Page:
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Quantifying the Unemployment Rate for Workers with Disabilities in Florida

A Florida Scorecard Research Project

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As Florida prepares for its future workforce including the continuing retirement of baby boomers, each component of the potential workforce can contribute to the estimated two million additional jobs needed in Florida by 2030. One component of the workforce analyzed here is the population of Floridians with disabilities. There is no regularly-published data on the employment and unemployment rates for Floridians with disabilities. Indeed, the only monthly data available is at a national level. To establish a starting point that can be used for future analysis of the effectiveness of programs designed to help Floridians with disabilities who want to work, this paper estimates both a state-wide unemployment rate for persons with disabilities (PWDs) in Florida as well as unemployment rates for individual counties.

There are more than 1.13 million Floridians with disabilities in the age range of 16 to 65 – the typical age group looked at for potential workforce. Currently 62.9 percent of Floridians with disabilities are not in the workforce, therefore they are not counted in the calculation of the unemployment rate, because only those looking for work recently are included in the “unemployed” category. Whether they are not in the workforce because they have given up looking for work or for some other reason, this translates to more than 700,000 Floridians with disabilities who are not in the workforce according to the latest data available.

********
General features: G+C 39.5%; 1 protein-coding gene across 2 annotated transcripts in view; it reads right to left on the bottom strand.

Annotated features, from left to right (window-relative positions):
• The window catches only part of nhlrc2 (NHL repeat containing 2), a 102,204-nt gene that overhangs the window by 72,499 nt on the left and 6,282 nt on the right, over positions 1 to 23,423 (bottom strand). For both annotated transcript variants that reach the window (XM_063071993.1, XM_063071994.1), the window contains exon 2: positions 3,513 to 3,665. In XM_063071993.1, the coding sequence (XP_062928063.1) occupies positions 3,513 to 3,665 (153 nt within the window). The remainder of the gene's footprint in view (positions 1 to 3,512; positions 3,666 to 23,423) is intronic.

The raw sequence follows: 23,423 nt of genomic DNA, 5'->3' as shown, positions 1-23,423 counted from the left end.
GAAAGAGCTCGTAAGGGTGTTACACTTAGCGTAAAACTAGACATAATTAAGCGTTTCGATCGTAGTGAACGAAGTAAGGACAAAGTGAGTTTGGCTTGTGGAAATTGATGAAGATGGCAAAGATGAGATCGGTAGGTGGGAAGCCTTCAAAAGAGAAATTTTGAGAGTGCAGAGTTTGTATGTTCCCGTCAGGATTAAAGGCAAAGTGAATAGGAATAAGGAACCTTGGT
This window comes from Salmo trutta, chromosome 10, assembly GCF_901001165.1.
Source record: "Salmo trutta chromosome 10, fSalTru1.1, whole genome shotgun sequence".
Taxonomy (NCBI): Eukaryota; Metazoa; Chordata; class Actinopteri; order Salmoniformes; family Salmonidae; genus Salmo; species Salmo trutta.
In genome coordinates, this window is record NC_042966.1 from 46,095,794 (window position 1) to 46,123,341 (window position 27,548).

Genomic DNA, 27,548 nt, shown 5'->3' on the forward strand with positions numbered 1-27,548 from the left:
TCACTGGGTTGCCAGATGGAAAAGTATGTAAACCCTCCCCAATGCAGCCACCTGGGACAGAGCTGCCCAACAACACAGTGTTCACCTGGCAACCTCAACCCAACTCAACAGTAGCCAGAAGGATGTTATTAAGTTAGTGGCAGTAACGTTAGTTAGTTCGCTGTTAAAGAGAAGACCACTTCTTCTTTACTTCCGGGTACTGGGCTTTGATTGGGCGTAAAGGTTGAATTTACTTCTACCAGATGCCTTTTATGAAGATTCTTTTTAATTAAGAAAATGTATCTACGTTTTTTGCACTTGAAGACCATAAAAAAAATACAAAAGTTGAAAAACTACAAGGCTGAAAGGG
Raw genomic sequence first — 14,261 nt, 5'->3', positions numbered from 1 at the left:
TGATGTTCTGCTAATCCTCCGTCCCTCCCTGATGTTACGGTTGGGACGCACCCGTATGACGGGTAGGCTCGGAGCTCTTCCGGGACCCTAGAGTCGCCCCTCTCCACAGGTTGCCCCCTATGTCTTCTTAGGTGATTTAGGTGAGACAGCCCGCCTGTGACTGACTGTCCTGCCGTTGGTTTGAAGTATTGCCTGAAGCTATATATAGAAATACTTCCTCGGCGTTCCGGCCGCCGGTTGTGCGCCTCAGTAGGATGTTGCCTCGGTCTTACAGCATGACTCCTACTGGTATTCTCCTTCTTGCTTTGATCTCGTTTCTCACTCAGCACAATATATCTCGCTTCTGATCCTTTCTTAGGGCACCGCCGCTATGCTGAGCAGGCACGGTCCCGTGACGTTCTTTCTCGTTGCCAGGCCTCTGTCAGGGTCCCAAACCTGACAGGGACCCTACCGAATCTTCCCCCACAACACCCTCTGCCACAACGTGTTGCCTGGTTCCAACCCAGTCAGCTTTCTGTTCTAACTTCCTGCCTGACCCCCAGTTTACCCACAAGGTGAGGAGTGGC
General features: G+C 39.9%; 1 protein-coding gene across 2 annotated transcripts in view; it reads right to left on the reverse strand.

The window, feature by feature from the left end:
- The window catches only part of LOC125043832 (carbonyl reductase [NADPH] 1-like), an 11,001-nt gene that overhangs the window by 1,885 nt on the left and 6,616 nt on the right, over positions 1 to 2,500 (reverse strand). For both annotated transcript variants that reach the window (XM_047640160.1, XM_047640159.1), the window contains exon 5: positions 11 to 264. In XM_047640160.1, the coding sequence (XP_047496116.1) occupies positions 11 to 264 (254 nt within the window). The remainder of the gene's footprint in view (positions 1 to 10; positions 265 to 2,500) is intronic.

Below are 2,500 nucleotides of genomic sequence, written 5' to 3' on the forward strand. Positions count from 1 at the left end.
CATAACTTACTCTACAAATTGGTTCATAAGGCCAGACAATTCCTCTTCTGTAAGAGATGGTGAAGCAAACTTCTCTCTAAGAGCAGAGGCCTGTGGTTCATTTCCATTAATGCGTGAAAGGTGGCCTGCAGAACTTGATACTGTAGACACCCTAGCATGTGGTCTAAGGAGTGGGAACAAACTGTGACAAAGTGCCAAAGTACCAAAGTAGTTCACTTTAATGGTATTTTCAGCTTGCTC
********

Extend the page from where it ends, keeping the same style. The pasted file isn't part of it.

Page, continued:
Results show that during 2014, the annual average overall unemployment rate was 6.3 percent in Florida. The calculated unemployment rate for Floridians with disabilities, using data for Florida’s 40 most populated counties, was 18.1 percent. When comparing the county-level distributions of unemployment rates for Florida’s population with a disability and for those without disability, the unemployment rates for those without disability are concentrated in a smaller range around the statewide overall rate, with a relatively low standard deviation. Those county-level unemployment rates for Floridians with a disability have a much-wider range and are in most cases substantially higher. This variability could be due to multiple reasons such as difference in resources available to help find employment, differences in types of disabilities, and measurement error. This unknown variability calls for further research in order to find out what can explain the substantially higher variation.

This newly-produced data will be used on The Florida Scorecard and will offer Florida policymakers a new tool to help quantify the amount of progress Florida makes over the next several years in utilizing Floridians with disabilities in the state’s workforce.

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